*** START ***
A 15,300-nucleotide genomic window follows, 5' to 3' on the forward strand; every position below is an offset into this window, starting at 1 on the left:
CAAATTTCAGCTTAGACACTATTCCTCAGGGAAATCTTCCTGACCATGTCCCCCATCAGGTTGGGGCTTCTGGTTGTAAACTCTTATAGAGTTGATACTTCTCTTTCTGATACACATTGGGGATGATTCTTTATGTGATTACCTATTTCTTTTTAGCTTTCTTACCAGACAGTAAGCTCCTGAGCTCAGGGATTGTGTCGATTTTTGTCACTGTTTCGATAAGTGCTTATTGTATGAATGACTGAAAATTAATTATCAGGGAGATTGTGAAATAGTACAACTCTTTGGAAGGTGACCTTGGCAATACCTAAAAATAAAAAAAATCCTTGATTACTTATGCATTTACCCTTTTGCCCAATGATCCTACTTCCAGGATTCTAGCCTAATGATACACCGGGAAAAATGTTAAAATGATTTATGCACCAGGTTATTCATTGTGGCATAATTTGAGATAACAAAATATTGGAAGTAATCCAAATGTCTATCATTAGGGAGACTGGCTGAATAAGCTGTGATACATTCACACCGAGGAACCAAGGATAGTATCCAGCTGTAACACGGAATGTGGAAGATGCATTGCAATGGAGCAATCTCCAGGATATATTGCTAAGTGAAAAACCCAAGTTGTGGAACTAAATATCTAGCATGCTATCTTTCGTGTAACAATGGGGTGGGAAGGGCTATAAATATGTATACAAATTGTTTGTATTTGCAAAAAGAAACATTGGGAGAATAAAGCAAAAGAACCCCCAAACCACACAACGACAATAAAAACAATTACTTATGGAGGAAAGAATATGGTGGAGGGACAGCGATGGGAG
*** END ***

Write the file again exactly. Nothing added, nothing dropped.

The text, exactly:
A 15,300-nucleotide genomic window follows, 5' to 3' on the forward strand; every position below is an offset into this window, starting at 1 on the left:
CAAATTTCAGCTTAGACACTATTCCTCAGGGAAATCTTCCTGACCATGTCCCCCATCAGGTTGGGGCTTCTGGTTGTAAACTCTTATAGAGTTGATACTTCTCTTTCTGATACACATTGGGGATGATTCTTTATGTGATTACCTATTTCTTTTTAGCTTTCTTACCAGACAGTAAGCTCCTGAGCTCAGGGATTGTGTCGATTTTTGTCACTGTTTCGATAAGTGCTTATTGTATGAATGACTGAAAATTAATTATCAGGGAGATTGTGAAATAGTACAACTCTTTGGAAGGTGACCTTGGCAATACCTAAAAATAAAAAAAATCCTTGATTACTTATGCATTTACCCTTTTGCCCAATGATCCTACTTCCAGGATTCTAGCCTAATGATACACCGGGAAAAATGTTAAAATGATTTATGCACCAGGTTATTCATTGTGGCATAATTTGAGATAACAAAATATTGGAAGTAATCCAAATGTCTATCATTAGGGAGACTGGCTGAATAAGCTGTGATACATTCACACCGAGGAACCAAGGATAGTATCCAGCTGTAACACGGAATGTGGAAGATGCATTGCAATGGAGCAATCTCCAGGATATATTGCTAAGTGAAAAACCCAAGTTGTGGAACTAAATATCTAGCATGCTATCTTTCGTGTAACAATGGGGTGGGAAGGGCTATAAATATGTATACAAATTGTTTGTATTTGCAAAAAGAAACATTGGGAGAATAAAGCAAAAGAACCCCCAAACCACACAACGACAATAAAAACAATTACTTATGGAGGAAAGAATATGGTGGAGGGACAGCGATGGGAG